Autism Unexpected: Jennifer Aniston, the R-Word, and the Aftermath


It happens often and every time it makes me cringe. Celebrity X refers to some of her work as “retarded.” Politician Y refers to people on the other side of an issue as “retarded.” Movie Z gets in trouble for using the phrase “never go full retard.”

This time it’s Jennifer Aniston. She used the r-word on live TV, on Live with Regis and Kelly while discussing a photo shoot. “You’re playing dress up!” Regis told her. Her response? “Yes, I play dress up! I do it for a living, like a retard!”

Ouch. As an advocate for people with disabilities—and a parent of a child with autism—these outbursts are jarring and hurtful every time. Worse than the celebrities, however, are the regular people who cannot or do not want to grasp why this word is hurtful.

I think the most painful part about these incidents is not the original comment, but rather the backlash from commenters and pundits who think those of us who care about this word are being over-sensitive.

Blogs and articles about such incidents aimed at the special needs community tend to get positive, respectful comments. Blogs and articles aimed at the mainstream that discuss the issue have comments that degenerate into dissertations on why society is too “PC” these days.

They make claims that the speaker isn’t really talking about people with disabilities and how, no, it really is funny to say that word.

Again, ouch. These can sound like valid arguments though, so let’s look at a few. I took these comments (in bold) from the comments section of a pop culture blog, but they are virtually the same arguments you can read over and over in any online discussion of this issue.

“This PC nonsense is getting out of hand.”  It’s not about being politically correct. When you say this, what you are doing is hearing that a large group of people finds this term not just offensive, but actually hurtful, yet you dismiss those feelings as unimportant PC nonsense. That’s not being honest or straight up, that’s being cruel.

This argument brushes off the feelings of those hurt by the r-word, which goes to show just how little society cares about this group of people. As another commenter on that pop culture blog eloquently said, “It’s not a matter of political correctness, its a matter of respect.”

“I’ve worked with people with mental and physical disabilities for over ten years, and I use the word ‘retard’ almost daily. Never aimed at those I care for of course, usually it is aimed at myself.”  When you use the r-word, even if you don’t mean to, you are talking about people with disabilities. If you weren’t, the joke wouldn’t be “funny.”

You use the word to mean stupid, moronic, idiotic. You are taking a word that describes people with mental and developmental disabilities and generalizing it to mean dumb. This is one reason the medical term “mental retardation” has to be changed to “intellectual disability.”

It is because people have taken this term and made it a pejorative.

People make the same jokes about “the short bus.” When you make those jokes and claim you’re not really talking about the kids—the children—on those buses, you’re wrong. My sweet, affectionate, smart autistic son, Jack, rides a short bus to and from school.

The next time you want to say the r-word or make a short bus joke, picture his face. That is who you are mocking. Is it still funny?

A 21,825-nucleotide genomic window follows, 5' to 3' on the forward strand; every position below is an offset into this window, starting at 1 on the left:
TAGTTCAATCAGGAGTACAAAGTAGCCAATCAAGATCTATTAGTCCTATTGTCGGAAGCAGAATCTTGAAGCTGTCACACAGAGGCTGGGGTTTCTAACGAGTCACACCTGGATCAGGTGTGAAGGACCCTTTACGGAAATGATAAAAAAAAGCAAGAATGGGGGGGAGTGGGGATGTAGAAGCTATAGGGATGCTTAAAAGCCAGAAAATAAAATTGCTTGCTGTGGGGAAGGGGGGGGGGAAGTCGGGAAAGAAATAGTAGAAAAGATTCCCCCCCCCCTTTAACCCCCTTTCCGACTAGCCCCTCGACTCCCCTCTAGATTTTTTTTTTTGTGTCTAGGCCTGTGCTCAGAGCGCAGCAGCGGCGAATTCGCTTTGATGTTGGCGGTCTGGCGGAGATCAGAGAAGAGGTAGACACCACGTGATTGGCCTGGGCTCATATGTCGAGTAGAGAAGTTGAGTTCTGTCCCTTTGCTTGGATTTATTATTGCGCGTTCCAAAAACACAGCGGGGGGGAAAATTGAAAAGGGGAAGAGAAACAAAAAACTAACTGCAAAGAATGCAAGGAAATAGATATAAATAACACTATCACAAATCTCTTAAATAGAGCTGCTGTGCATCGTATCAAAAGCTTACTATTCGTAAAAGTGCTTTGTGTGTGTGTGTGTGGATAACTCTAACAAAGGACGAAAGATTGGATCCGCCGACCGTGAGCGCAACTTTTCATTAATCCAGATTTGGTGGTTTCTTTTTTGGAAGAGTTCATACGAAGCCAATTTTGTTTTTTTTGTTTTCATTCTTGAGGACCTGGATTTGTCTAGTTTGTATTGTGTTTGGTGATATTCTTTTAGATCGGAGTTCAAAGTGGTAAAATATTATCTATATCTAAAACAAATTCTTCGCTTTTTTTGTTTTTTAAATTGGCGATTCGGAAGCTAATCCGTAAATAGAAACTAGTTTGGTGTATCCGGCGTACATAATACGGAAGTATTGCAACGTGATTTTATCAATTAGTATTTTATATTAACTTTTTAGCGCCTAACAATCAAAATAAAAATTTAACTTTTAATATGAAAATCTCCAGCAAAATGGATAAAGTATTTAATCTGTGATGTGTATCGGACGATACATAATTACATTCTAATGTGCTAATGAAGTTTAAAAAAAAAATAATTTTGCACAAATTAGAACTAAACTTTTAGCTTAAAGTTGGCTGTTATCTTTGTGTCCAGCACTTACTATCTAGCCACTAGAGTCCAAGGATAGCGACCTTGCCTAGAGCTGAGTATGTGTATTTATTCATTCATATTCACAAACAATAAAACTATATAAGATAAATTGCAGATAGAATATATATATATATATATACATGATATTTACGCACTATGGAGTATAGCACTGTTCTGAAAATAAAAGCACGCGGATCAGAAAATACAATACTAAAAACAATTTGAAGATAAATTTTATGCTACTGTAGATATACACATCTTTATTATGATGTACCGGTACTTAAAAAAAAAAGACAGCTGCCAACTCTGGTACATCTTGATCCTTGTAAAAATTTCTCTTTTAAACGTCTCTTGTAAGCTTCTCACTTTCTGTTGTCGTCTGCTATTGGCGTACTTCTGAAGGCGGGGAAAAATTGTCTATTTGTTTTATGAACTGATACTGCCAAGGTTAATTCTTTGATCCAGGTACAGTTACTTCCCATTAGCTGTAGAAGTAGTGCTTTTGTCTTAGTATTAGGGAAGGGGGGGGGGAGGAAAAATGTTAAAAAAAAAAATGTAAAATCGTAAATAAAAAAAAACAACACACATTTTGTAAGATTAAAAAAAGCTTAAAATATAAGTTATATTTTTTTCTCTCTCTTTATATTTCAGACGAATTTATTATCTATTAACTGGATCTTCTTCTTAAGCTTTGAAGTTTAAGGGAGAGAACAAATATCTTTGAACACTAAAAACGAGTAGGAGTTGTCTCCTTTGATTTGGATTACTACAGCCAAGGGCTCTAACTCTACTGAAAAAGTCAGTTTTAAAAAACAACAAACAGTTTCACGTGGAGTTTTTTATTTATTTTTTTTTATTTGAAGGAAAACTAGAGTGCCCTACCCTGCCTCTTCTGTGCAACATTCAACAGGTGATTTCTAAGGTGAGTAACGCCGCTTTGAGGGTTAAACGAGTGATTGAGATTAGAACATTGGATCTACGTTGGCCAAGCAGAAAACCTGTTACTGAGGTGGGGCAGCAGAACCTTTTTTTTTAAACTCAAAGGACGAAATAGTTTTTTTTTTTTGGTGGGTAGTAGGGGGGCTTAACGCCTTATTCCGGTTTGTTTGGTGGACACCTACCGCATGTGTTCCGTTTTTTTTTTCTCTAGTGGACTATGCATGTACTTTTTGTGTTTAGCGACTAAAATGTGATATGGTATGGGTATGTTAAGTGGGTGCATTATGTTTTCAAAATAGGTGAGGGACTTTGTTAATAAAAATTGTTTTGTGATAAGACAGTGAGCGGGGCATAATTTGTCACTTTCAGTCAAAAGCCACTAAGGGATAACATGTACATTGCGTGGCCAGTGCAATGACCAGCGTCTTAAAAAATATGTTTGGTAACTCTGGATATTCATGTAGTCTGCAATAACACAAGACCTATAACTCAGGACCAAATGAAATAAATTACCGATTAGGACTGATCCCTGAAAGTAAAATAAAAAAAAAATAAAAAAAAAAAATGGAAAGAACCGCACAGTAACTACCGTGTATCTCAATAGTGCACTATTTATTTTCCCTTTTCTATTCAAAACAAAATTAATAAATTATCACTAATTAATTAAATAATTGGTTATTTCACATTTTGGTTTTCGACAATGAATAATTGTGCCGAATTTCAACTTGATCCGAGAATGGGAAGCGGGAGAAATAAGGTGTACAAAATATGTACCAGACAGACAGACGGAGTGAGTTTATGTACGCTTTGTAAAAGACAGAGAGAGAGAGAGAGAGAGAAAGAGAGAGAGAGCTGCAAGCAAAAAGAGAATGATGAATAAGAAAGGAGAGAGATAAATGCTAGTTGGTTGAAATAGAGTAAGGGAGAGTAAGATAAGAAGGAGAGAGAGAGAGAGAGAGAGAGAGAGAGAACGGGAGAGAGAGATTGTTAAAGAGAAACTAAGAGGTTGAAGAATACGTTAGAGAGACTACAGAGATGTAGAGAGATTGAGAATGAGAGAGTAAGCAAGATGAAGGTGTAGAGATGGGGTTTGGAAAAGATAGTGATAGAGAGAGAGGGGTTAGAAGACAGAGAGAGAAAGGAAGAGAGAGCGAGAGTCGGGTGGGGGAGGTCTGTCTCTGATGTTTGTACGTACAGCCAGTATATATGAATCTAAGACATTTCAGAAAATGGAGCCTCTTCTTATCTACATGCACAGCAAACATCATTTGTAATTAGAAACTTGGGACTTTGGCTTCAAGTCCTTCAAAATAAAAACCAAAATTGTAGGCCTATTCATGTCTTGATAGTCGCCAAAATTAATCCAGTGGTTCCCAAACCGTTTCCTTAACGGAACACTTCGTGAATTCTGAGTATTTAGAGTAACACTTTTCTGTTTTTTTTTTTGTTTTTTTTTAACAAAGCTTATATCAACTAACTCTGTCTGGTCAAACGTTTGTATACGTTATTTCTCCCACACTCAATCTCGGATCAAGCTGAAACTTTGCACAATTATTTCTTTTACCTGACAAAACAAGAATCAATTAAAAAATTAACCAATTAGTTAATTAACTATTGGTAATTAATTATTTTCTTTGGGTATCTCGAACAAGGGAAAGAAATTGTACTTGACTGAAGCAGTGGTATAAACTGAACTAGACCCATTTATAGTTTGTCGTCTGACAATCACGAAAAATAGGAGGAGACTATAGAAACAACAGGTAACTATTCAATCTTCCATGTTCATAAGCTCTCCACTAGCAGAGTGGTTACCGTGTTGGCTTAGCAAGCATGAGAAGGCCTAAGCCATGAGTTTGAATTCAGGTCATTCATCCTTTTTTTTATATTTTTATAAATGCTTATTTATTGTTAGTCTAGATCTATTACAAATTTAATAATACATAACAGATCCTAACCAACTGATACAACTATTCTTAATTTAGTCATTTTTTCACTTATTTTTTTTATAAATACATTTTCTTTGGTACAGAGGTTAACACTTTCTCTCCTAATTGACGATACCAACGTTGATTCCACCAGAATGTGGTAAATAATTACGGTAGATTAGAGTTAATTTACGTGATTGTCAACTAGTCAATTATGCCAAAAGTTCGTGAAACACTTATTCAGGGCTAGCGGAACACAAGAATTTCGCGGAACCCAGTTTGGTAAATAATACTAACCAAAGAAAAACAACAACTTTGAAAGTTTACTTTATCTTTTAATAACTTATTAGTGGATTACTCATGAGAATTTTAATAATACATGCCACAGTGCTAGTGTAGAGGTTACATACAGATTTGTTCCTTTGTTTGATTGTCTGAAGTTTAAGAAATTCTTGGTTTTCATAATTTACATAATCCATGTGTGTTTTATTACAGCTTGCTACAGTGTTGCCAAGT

“I think saying retard is funny.” It’s a cheap joke. It’s an easy joke. It hurts a vulnerable section of society. Why not work a little harder and say something that is actually funny?

“Anyone who hasn’t said anything stupid in public, please stand up and state your opinion on this matter.” Sure, we’ve all said stupid things and most of us have probably said hurtful things. I know that I, even with the level of disability awareness that I have, make jokes about so and so being crazy or will say, “that guy is a nutjob.” I’m sure phrases such as those are hurtful to those with mental illness. I will stand up, apologize, and make an effort in my future to not disparage an entire group of people with a joke. As people, we must speak, learn, and move on.

Furthermore, imagine the amount of media training celebrities such as Aniston must have been through, and if not actual training, then years upon years of experience. I doubt you will find her publicly uttering a racial epithet or a slur based on sexual orientation.

Not to mention, it’s not just Aniston. It’s the authors who sprinkle their books with these jarring words, it’s screenwriters who toss these words into movies. It’s contestants on reality shows and the editors who cut the tape and let jokes about the short bus onto air.

The pervasiveness and general acceptance of these particular kinds of comments clearly show that in most cases (although it is impossible to know with regard to Aniston), these comments are not accidental.

Freakin’ retards! I am tired of writing about this issue. I am tired of hearing this same discussion over and over. The whole thing hurts my heart. But I read a comment such as this and know that I have to keep trying to raise awareness. Amid a conversation about why some say the r-word is hurtful and why some say it is a valid term to use, both sides using examples and arguments, this commenter is so disrespectful as to just hurl insults masked as comedy. That is why I continue to write about this issue.

Maybe my words can help one person realize that this word has incredible power. Maybe that person will choose not to use that word and hurt someone else someday.

Should we disallow the use of the r-word? Absolutely not. Free speech rules apply. Should we bleep it on television, as they do with other similarly offensive words, including curse words? Possibly. Should we raise awareness that the r-word is not benign—that it really does hurt? Absolutely.

Originally published at Autism Unexpected on August 23, 2010.